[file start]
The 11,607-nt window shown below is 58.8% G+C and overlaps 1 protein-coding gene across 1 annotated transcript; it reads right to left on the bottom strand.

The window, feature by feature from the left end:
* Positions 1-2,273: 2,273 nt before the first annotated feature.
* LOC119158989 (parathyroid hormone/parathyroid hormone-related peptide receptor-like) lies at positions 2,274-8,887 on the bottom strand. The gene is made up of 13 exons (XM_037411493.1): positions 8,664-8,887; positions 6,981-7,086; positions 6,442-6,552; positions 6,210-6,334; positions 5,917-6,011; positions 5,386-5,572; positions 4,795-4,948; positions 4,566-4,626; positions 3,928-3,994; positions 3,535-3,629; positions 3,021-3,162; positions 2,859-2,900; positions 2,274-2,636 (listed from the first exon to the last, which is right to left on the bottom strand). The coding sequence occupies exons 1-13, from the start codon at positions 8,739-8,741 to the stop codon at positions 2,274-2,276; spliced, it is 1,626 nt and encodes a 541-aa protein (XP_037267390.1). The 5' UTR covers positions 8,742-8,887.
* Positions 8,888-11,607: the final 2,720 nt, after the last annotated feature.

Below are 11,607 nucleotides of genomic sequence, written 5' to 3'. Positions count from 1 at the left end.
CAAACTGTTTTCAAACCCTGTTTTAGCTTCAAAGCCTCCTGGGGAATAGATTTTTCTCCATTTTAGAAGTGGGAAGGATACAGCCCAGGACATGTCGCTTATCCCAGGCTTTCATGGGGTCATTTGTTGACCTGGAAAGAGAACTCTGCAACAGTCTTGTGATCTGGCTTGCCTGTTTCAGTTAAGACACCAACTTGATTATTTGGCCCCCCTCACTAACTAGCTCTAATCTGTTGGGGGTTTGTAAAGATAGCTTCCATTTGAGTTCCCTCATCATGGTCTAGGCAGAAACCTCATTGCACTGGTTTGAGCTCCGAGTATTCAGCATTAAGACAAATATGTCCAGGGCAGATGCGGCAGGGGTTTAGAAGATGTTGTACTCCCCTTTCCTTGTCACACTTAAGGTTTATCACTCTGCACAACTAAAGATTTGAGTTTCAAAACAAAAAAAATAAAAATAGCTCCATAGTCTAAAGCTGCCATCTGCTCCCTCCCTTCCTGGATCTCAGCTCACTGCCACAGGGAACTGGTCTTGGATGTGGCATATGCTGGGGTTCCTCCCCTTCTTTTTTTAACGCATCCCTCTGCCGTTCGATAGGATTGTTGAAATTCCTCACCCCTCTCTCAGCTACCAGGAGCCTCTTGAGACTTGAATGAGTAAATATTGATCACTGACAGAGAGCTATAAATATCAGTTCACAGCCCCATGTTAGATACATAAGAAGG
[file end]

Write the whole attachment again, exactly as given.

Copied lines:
The 11,607-nt window shown below is 58.8% G+C and overlaps 1 protein-coding gene across 1 annotated transcript; it reads right to left on the bottom strand.

The window, feature by feature from the left end:
* Positions 1-2,273: 2,273 nt before the first annotated feature.
* LOC119158989 (parathyroid hormone/parathyroid hormone-related peptide receptor-like) lies at positions 2,274-8,887 on the bottom strand. The gene is made up of 13 exons (XM_037411493.1): positions 8,664-8,887; positions 6,981-7,086; positions 6,442-6,552; positions 6,210-6,334; positions 5,917-6,011; positions 5,386-5,572; positions 4,795-4,948; positions 4,566-4,626; positions 3,928-3,994; positions 3,535-3,629; positions 3,021-3,162; positions 2,859-2,900; positions 2,274-2,636 (listed from the first exon to the last, which is right to left on the bottom strand). The coding sequence occupies exons 1-13, from the start codon at positions 8,739-8,741 to the stop codon at positions 2,274-2,276; spliced, it is 1,626 nt and encodes a 541-aa protein (XP_037267390.1). The 5' UTR covers positions 8,742-8,887.
* Positions 8,888-11,607: the final 2,720 nt, after the last annotated feature.

Below are 11,607 nucleotides of genomic sequence, written 5' to 3'. Positions count from 1 at the left end.
CAAACTGTTTTCAAACCCTGTTTTAGCTTCAAAGCCTCCTGGGGAATAGATTTTTCTCCATTTTAGAAGTGGGAAGGATACAGCCCAGGACATGTCGCTTATCCCAGGCTTTCATGGGGTCATTTGTTGACCTGGAAAGAGAACTCTGCAACAGTCTTGTGATCTGGCTTGCCTGTTTCAGTTAAGACACCAACTTGATTATTTGGCCCCCCTCACTAACTAGCTCTAATCTGTTGGGGGTTTGTAAAGATAGCTTCCATTTGAGTTCCCTCATCATGGTCTAGGCAGAAACCTCATTGCACTGGTTTGAGCTCCGAGTATTCAGCATTAAGACAAATATGTCCAGGGCAGATGCGGCAGGGGTTTAGAAGATGTTGTACTCCCCTTTCCTTGTCACACTTAAGGTTTATCACTCTGCACAACTAAAGATTTGAGTTTCAAAACAAAAAAAATAAAAATAGCTCCATAGTCTAAAGCTGCCATCTGCTCCCTCCCTTCCTGGATCTCAGCTCACTGCCACAGGGAACTGGTCTTGGATGTGGCATATGCTGGGGTTCCTCCCCTTCTTTTTTTAACGCATCCCTCTGCCGTTCGATAGGATTGTTGAAATTCCTCACCCCTCTCTCAGCTACCAGGAGCCTCTTGAGACTTGAATGAGTAAATATTGATCACTGACAGAGAGCTATAAATATCAGTTCACAGCCCCATGTTAGATACATAAGAAGG